Chapter

Inflamed bodies

Mark Harrison

in Medicine in an age of Commerce and Empire

Published in print September 2010 | ISBN: 9780199577736
Published online January 2011 | e-ISBN: 9780191595196 | DOI: http://dx.doi.org/10.1093/acprof:oso/9780199577736.003.0006
Inflamed bodies

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  • Early Modern History (1500 to 1700)

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The first chapter of Part II examines therapeutic practices in the tropics during the early years of the British presence in India and the Caribbean. It begins by examining the legacy of Portuguese and other European practitioners, and looks at the extent to which their practices differed from those of locals. While there were some similarities between European and Indian medical practices, for example, it shows that Europeans resorted far more often to bloodletting, which was a standard remedy to relieve fevers and other complaints in Europe. Although European medicine was changing rapidly in the course of the seventeenth century, bloodletting received a new lease of life at the end of the century, being advocated by fashionable mechanistic physicians and popular teachers such as Herman Boerhaave. At first, British practitioners applied this antiphlogistic (anti‐inflammatory) regimen to tropical diseases, but gradually abandoned it as inappropriate for diseases in the tropics.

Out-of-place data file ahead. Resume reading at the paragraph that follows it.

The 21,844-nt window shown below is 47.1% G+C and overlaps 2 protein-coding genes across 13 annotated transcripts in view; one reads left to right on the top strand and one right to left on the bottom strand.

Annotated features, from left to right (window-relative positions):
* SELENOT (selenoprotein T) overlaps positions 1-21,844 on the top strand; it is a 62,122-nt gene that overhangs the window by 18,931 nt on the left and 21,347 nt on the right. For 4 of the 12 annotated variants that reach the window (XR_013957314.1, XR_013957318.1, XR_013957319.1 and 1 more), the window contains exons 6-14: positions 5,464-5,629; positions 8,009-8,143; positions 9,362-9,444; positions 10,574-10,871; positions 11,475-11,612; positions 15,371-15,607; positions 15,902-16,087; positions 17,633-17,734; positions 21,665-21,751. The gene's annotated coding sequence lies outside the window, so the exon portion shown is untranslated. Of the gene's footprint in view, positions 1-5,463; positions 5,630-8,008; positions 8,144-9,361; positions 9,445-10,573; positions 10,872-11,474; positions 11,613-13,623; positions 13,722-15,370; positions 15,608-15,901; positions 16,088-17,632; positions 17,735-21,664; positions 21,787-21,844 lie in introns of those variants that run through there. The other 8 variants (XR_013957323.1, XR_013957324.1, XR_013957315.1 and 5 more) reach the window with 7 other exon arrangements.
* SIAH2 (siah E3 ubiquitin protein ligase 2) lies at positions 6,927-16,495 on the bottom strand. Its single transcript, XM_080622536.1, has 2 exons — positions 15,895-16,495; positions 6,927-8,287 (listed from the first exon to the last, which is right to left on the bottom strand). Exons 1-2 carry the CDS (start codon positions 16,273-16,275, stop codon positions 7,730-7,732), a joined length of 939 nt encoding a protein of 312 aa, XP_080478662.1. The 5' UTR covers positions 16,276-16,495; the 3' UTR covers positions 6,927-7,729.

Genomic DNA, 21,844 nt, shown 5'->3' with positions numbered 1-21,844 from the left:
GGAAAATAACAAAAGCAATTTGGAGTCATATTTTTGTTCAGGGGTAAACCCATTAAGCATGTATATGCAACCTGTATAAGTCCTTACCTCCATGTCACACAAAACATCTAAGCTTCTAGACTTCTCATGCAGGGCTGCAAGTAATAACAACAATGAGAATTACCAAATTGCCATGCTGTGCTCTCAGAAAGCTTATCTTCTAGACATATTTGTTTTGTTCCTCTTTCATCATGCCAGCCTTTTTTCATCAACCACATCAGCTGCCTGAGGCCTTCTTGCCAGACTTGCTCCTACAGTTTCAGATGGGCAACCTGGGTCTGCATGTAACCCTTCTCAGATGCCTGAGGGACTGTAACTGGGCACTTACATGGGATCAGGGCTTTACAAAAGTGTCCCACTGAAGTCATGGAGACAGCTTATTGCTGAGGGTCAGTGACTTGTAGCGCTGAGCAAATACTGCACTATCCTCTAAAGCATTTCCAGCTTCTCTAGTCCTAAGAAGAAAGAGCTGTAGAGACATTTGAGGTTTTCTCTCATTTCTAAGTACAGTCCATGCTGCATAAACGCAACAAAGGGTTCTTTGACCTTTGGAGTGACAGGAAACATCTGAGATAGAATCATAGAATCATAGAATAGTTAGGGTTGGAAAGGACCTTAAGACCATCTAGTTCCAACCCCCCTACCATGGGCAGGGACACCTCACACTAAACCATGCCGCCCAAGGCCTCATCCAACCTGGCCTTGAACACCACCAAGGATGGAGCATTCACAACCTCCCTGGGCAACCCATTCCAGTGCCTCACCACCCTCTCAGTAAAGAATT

Keywords: antiphlogistic regimen; bloodletting; Herman Boerhaave; Indian medicine; inflammation; mechanical medicine; Portuguese; therapeutics; tropics

Chapter.  4177 words. 

Subjects: Early Modern History (1500 to 1700)

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